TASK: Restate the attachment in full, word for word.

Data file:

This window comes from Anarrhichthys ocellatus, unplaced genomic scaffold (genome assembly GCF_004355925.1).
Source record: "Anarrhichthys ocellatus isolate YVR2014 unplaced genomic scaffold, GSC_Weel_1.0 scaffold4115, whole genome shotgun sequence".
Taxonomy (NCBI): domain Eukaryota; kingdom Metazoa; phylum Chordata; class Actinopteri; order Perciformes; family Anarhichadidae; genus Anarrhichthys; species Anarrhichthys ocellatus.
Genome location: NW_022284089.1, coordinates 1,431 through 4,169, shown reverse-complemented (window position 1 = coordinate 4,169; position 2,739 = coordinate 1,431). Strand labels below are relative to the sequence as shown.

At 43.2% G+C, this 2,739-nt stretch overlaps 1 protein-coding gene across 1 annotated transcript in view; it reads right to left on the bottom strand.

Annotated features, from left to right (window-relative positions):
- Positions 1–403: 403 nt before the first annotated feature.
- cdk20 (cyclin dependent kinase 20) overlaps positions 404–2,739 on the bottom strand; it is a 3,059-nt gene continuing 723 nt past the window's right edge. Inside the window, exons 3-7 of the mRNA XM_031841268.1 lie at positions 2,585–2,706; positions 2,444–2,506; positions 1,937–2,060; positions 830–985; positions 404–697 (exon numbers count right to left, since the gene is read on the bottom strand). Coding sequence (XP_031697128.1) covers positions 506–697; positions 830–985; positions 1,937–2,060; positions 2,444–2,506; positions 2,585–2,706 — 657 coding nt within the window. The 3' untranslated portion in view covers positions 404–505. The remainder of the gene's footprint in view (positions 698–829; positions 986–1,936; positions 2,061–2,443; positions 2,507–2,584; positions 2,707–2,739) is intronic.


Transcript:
This window comes from Anarrhichthys ocellatus, unplaced genomic scaffold (genome assembly GCF_004355925.1).
Source record: "Anarrhichthys ocellatus isolate YVR2014 unplaced genomic scaffold, GSC_Weel_1.0 scaffold4115, whole genome shotgun sequence".
Taxonomy (NCBI): domain Eukaryota; kingdom Metazoa; phylum Chordata; class Actinopteri; order Perciformes; family Anarhichadidae; genus Anarrhichthys; species Anarrhichthys ocellatus.
Genome location: NW_022284089.1, coordinates 1,431 through 4,169, shown reverse-complemented (window position 1 = coordinate 4,169; position 2,739 = coordinate 1,431). Strand labels below are relative to the sequence as shown.

At 43.2% G+C, this 2,739-nt stretch overlaps 1 protein-coding gene across 1 annotated transcript in view; it reads right to left on the bottom strand.

Annotated features, from left to right (window-relative positions):
- Positions 1–403: 403 nt before the first annotated feature.
- cdk20 (cyclin dependent kinase 20) overlaps positions 404–2,739 on the bottom strand; it is a 3,059-nt gene continuing 723 nt past the window's right edge. Inside the window, exons 3-7 of the mRNA XM_031841268.1 lie at positions 2,585–2,706; positions 2,444–2,506; positions 1,937–2,060; positions 830–985; positions 404–697 (exon numbers count right to left, since the gene is read on the bottom strand). Coding sequence (XP_031697128.1) covers positions 506–697; positions 830–985; positions 1,937–2,060; positions 2,444–2,506; positions 2,585–2,706 — 657 coding nt within the window. The 3' untranslated portion in view covers positions 404–505. The remainder of the gene's footprint in view (positions 698–829; positions 986–1,936; positions 2,061–2,443; positions 2,507–2,584; positions 2,707–2,739) is intronic.